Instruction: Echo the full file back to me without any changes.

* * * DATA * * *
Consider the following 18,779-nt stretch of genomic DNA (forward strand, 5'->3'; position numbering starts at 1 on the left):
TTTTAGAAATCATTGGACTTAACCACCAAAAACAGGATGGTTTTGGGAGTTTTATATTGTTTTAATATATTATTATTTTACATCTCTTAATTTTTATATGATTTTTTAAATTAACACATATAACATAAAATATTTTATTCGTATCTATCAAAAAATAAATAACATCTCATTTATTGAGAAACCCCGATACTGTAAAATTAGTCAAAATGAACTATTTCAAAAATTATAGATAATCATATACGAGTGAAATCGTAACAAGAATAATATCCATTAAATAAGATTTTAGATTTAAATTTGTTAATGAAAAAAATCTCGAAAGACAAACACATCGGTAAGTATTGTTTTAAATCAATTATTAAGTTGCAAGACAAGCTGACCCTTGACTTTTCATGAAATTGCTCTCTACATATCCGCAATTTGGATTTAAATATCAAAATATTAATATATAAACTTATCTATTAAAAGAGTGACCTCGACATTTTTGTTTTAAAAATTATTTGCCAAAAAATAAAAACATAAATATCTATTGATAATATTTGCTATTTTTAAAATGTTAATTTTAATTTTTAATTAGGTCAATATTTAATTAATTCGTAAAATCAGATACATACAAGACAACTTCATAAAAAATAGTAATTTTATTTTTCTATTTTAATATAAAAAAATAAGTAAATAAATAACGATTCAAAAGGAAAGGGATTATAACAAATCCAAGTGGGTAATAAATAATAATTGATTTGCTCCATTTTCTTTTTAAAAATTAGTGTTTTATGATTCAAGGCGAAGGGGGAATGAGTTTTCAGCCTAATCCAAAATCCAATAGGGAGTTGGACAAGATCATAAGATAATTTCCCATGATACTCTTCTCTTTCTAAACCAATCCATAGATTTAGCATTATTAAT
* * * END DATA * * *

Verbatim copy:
Consider the following 18,779-nt stretch of genomic DNA (forward strand, 5'->3'; position numbering starts at 1 on the left):
TTTTAGAAATCATTGGACTTAACCACCAAAAACAGGATGGTTTTGGGAGTTTTATATTGTTTTAATATATTATTATTTTACATCTCTTAATTTTTATATGATTTTTTAAATTAACACATATAACATAAAATATTTTATTCGTATCTATCAAAAAATAAATAACATCTCATTTATTGAGAAACCCCGATACTGTAAAATTAGTCAAAATGAACTATTTCAAAAATTATAGATAATCATATACGAGTGAAATCGTAACAAGAATAATATCCATTAAATAAGATTTTAGATTTAAATTTGTTAATGAAAAAAATCTCGAAAGACAAACACATCGGTAAGTATTGTTTTAAATCAATTATTAAGTTGCAAGACAAGCTGACCCTTGACTTTTCATGAAATTGCTCTCTACATATCCGCAATTTGGATTTAAATATCAAAATATTAATATATAAACTTATCTATTAAAAGAGTGACCTCGACATTTTTGTTTTAAAAATTATTTGCCAAAAAATAAAAACATAAATATCTATTGATAATATTTGCTATTTTTAAAATGTTAATTTTAATTTTTAATTAGGTCAATATTTAATTAATTCGTAAAATCAGATACATACAAGACAACTTCATAAAAAATAGTAATTTTATTTTTCTATTTTAATATAAAAAAATAAGTAAATAAATAACGATTCAAAAGGAAAGGGATTATAACAAATCCAAGTGGGTAATAAATAATAATTGATTTGCTCCATTTTCTTTTTAAAAATTAGTGTTTTATGATTCAAGGCGAAGGGGGAATGAGTTTTCAGCCTAATCCAAAATCCAATAGGGAGTTGGACAAGATCATAAGATAATTTCCCATGATACTCTTCTCTTTCTAAACCAATCCATAGATTTAGCATTATTAAT